Support or not, Guam military buildup projects proceeding
Whether or not Guam's governor supports the construction of a Marine Corps base on the island, military projects related to the $8.7 billion plan have moved forward, and will continue.
To date, approximately $500 million in construction projects have either been completed or awarded and underway, according to Joint Region Marianas, which coordinates and oversees the projects in Guam.
The projects are in preparation for the relocation of about 4,100 Marines from Okinawa to Guam several years from now, under an agreement signed between the United States and Japan to draw down the amount of U.S. troops in Okinawa.
On Thursday, Gov. Eddie Calvo surprised many in Guam when he announced at a Rotary Club of Guam meeting that he would no longer support the relocation of Marines to Guam, also commonly referred to as the "military buildup."
The governor said he would hold off on his support until the federal government helps the government of Guam and the Guam construction industry resolve a critical shortage of skilled construction workers. The number of skilled foreign workers in Guam who are on H-2 visas has dipped to about 170 during a recent count from more than 1,300 a year ago, delaying some projects and causing others to become more expensive because of the labor shortage, the governor has said.
The governor said the U.S. Citizenship and Immigration Service's near-100 percent denial of H-2B visa petitions from Guam employers will suck the available workers into projects on the military bases, and leave the civilian projects with an "emaciated" work force.
The governor has traveled to Washington, D.C., and met with USCIS under the new Trump administration to explain Guam's labor woes, but no significant easing of visa restrictions has so far been seen on the island.
A U.S. Government Accountability Office report released yesterday addressed the Defense Department's plans to shift 4,100 Marines to Guam, and identified the island's labor shortage as one of the reasons for possible cost-overruns and possible delays in moving the Guam-bound Marines.
National security focus
Rear Adm. Shoshana Chatfield, commander of Joint Region Marianas and the Defense Department's representative in Guam, Commonwealth of the Northern Mariana Islands, Federated States of Micronesia and the Republic of Palau, said yesterday Marines are being moved to Guam as part of the national security requirements.
"I want to stress how important it is that we examine the national security requirements of the United States, and we've been asked to get this buildup, and bringing Marines (to) Guam for our presence here in the Pacific," Chatfield said.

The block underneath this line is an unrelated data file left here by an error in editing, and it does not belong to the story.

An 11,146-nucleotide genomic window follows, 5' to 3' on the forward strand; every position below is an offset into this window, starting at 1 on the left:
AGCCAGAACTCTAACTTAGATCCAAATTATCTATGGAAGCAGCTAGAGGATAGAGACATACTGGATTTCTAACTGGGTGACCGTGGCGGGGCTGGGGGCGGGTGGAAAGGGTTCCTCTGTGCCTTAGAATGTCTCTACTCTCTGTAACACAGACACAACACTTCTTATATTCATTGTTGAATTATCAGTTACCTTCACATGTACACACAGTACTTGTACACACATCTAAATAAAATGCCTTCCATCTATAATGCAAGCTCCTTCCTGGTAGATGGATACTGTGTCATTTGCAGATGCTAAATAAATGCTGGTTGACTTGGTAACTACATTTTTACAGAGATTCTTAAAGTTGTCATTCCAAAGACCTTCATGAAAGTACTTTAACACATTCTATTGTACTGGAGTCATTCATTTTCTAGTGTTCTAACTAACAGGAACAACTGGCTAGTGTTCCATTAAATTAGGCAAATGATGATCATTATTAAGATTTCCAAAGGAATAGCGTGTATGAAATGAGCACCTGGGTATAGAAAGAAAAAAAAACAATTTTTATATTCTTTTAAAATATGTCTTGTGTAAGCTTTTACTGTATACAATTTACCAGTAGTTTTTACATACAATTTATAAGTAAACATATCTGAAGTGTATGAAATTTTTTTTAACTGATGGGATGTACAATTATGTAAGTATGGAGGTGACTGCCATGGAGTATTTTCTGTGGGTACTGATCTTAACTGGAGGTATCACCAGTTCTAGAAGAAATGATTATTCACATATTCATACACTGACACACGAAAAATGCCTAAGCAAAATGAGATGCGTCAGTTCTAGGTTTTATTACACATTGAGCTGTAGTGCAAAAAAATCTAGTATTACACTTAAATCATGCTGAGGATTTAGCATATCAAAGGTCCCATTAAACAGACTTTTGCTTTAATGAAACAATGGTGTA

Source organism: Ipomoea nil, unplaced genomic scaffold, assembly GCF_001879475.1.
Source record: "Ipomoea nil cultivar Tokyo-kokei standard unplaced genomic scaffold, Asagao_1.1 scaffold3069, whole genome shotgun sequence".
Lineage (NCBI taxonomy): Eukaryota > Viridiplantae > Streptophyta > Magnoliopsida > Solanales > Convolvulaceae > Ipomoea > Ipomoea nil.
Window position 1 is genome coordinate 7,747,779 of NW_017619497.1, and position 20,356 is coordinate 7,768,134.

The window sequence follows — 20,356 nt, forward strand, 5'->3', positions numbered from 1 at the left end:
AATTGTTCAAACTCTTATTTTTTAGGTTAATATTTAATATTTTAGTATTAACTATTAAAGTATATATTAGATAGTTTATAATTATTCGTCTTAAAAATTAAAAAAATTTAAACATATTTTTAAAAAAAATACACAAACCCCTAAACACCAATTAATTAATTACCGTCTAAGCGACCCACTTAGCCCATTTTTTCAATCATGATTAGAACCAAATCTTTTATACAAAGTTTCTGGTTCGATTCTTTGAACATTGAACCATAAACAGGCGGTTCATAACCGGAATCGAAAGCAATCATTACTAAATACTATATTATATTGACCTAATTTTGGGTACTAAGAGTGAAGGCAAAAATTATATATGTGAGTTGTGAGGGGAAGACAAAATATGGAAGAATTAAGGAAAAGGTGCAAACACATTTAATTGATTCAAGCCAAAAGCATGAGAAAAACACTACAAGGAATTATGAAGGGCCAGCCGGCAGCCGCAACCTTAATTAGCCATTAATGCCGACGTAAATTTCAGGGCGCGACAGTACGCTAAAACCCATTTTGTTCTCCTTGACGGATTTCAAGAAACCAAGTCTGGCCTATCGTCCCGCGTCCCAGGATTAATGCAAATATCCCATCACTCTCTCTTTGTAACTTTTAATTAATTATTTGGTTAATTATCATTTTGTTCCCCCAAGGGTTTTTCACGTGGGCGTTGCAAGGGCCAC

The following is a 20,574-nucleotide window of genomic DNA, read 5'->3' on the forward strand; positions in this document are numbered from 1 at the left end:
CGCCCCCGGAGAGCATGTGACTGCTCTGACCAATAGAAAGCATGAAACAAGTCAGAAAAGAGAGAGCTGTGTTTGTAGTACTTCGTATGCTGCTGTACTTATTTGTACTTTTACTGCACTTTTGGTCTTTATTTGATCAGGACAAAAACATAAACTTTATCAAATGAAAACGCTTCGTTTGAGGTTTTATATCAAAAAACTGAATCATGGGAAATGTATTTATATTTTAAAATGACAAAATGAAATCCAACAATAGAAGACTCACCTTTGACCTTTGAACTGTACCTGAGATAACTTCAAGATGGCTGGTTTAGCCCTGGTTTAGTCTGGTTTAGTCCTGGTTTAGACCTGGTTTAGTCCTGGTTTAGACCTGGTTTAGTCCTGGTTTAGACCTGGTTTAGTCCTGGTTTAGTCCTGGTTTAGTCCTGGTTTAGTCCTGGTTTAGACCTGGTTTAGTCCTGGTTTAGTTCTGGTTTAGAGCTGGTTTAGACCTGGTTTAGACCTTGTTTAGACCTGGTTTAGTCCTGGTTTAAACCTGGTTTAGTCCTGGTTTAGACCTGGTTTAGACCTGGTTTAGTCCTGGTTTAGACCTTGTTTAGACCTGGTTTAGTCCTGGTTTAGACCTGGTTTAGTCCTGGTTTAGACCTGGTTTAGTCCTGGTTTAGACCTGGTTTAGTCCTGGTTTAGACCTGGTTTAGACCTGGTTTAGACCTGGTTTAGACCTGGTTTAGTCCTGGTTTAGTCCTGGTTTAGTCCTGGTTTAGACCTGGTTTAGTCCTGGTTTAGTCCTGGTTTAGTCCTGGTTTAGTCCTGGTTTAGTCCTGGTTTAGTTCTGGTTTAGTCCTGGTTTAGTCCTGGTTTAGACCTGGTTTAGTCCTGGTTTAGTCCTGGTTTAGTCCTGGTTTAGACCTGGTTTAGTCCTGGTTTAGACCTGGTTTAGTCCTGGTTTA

Japan is paying almost $3 billion of the $8.7 billion projected cost for the Guam part of the reduction of Marines' presence in Okinawa.
In expressing his frustration on Thursday, the governor called the federal government's high rate of denials of H-2B visa petitions "an economic warfare and sabotage."
Chattfied did acknowledge the governor's concern that without easing the labor shortage, Guam's economy could slide if there aren't enough construction workers for civilian projects.
"I will say ... that I agree on the fact that Guam's economy should not be set back by this buildup," Chatfield said.
She said she has met the governor previously on the military's efforts to work with USCIS on the labor shortage in Guam.
The governor also announced he would ask the local attorney general's office to join the Guam Contractors Association in the ongoing lawsuit against USCIS over the H-2B visa denials.
Industry voices 'steadfast support' for buildup
The GCA's officers and directors, however stated that while the organization understands the governor's frustration over the H-2B visa issue, it doesn't support withdrawing support for the military buildup.
"Construction contractors, along with related businesses, have invested heavily in plant, equipment and human capital in anticipation of the military buildup dating from 2004 when it was first announced," according to the GCA.
"If the buildup on Guam were to be canceled, those businesses would suffer a significant uninsurable loss."
GCA's member businesses will find a way to support the military buildup, regardless of the labor challenges, according to the organization.
"While GCA recognizes the value of the H-2B visa program, local construction companies, being resilient as they are, can still perform quality workmanship with a limited resource of temporary foreign labor, albeit at a slower pace and a higher cost," according to the contractors' group.
"The GCA remains steadfast in its support of the military buildup and will continue its due diligence in resolving the H-2B visa issues and providing nationally recognized training and credentials for our local workforce through the GCA Trades Academy."